That’s exactly what happened on a show called Around The Beatles, which seems to have been a variety show with many musical segments. For the Shakespeare bit, the concept was to peform the rude mechanicals’ performance of the “play within a play” about Pyramus and Thisbe from A Midsummer Night’s Dream. Paul plays Bottom/Pyramus, John plays Flute/Thisbe, George plays Starveling/Moonshine, and Ringo plays Snug/the Lion. The show was taped and aired the same week as Shakespeare’s birthday—and, as it happens, his death day (they’re the same: April 23).
Mad Magazine uses Shakespeare to twit the Beatles, 1965
Following days of rehearsal, Around the Beatles (at least, the portions requiring the Beatles’ presence) was apparently filmed in just over an hour this evening.
[Then comes] the Beatles’ Shakespearean debut, performing the “play within a play” from act V, scene 1 of A Midsummer Night’s Dream. Paul and John take the roles of doomed lovers Pyramus and Thisbe, hamming up their parts enjoyably. Ringo plays the fierce lion, while George is Moonshine, complete with “lanthorn,” thorn-bush, and dog.
They stick to the general outline of the Bard’s text, altering the dialogue when necessary. ‘Then know that I, one Snug the joiner, am/A lion-fell, nor else no lion’s dam; For, if I should as lion come in strife/Into this place, ‘twere pity on my life” becomes “Then know that I, one Ringo the drummer, am; For, if I was really a lion, I wouldn’t be making all the money I am today, would I?” Members of [the backing band] Sounds Incorporated fill in for Theseus, Demetrius, and Hipployta, interrupting the “play” with heckling comments, such as “Roll over, Shakespeare!” and “Don’t call us, we’ll call you.”
Eventually, their constant interruptions ad the scereams of the audience become distracting, but seeing a golden-wigged and deep-voiced John tell Paul “My love thou art, I think” makes it all worhwhile. The “lovers” conclude with “Thus Thisbe ends: Adieu, adieu, adieu,” segueing into “I Do Like to Be Beside the Seaside.”
Paul does a very serviceable job as Pyramus; the same is true of George as “the Moon”—and the atmosphere in the room could hardly be better, with tons of playful, even collegiate call and response between the performers and the audience, who seem to be in a very intimate space. John, as Thisbe, wore a ridiculous blond wig and had blackened out one of his front teeth. Ringo as the lion is simply hilarious.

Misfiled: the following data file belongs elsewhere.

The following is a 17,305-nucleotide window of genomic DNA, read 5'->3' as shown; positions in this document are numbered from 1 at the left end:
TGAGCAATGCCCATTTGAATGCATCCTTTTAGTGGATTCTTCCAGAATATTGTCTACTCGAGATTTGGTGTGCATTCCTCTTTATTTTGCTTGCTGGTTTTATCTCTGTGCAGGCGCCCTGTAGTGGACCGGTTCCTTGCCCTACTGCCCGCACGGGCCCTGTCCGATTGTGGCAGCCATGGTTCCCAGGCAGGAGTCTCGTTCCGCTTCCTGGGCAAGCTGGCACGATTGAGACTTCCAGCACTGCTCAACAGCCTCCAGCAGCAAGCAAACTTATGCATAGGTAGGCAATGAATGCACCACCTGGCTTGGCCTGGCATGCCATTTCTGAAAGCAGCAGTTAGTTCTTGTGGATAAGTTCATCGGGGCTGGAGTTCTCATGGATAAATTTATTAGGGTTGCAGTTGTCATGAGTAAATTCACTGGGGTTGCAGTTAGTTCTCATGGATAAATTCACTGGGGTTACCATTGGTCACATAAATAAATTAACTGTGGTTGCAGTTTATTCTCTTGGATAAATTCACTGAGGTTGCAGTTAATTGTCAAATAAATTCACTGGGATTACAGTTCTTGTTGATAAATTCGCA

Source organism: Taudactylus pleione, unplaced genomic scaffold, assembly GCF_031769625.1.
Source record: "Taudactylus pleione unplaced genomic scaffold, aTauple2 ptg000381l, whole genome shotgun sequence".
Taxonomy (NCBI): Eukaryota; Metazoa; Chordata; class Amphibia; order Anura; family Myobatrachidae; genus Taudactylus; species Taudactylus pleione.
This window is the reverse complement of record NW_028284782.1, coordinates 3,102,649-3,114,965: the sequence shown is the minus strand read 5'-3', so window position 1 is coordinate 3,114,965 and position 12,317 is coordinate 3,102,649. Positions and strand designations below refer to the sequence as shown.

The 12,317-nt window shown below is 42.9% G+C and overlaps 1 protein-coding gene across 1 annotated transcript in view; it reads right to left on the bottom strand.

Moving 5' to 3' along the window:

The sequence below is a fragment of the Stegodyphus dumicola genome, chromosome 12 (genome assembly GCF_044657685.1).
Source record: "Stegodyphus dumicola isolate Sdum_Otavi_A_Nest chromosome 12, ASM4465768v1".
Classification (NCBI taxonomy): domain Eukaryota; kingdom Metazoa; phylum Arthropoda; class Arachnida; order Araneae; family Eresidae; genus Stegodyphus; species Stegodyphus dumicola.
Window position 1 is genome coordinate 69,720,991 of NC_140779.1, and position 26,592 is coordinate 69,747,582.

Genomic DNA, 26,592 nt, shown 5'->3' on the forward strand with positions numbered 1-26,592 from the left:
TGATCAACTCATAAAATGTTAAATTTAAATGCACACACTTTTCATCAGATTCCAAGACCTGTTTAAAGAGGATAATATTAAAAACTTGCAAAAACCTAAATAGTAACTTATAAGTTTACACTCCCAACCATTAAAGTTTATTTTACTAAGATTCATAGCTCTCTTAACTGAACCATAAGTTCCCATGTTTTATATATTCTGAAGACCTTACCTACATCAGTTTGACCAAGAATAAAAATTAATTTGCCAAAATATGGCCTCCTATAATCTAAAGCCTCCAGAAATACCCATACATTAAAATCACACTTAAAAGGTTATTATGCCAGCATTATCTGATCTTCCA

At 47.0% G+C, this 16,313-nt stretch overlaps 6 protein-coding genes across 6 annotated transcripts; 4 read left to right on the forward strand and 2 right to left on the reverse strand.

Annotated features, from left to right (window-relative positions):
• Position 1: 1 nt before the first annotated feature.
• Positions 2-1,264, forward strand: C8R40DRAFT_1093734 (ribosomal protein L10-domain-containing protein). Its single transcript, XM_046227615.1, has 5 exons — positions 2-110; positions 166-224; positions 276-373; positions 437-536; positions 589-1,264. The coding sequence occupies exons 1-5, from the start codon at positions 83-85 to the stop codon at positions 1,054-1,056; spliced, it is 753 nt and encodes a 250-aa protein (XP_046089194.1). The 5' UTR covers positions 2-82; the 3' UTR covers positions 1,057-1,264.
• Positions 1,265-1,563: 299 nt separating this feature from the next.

To toke or not to toke, or rather did he toke, that is the question. That’s right, you heard me, did the Bard smoke weed?
Not to get all “Lord Buckley” on you finger-poppin’ daddys, but is it possible that Willie the Shake was a “viper”? That’s what a controversial paleontologist wants to find out.
After some two dozen pipes were found buried in Shakespeare’s garden, many containing residues of smoked cannabis, a South Africa scientist named Francis Thackeray, with help from Professor Nikolaas van der Merwe of Harvard University, obtained fragments of these pipes via the Shakespeare Birthplace Trust. They handed them over to South African Police forensic scientists for lab analysis. Low levels of marijuana residue was found in the pipes.
Cannabis was known to have been cultivated at the time in England and so it is certainly plausible that Shakespeare partook of the herb superb, but it would take looking at bone samples to say for sure. (Two of the pipes also tested positive for traces of cocaine, but this is a more difficult to swallow than the idea of the Bard smoking the “noted weed,” as cocaine first gets synthesized around the time of the Civil War).
Thackery says that his team could get into Shakespeare’s final resting place—he was buried under a church in Stratford-upon-Avon—unobtrusively, because a full exhumation of the body is not required and the remains would not have to be disturbed at all. Good thing, too, because Shakespeare was notoriously wary of anyone screwing around with his skeleton. A curse is engraved on his tomb that reads:
“Good frend for Jesus sake forebeare/ To digg the dust encloased heare/ Bleste be the man that spares thes stones/ And curst be he that moves my bones.”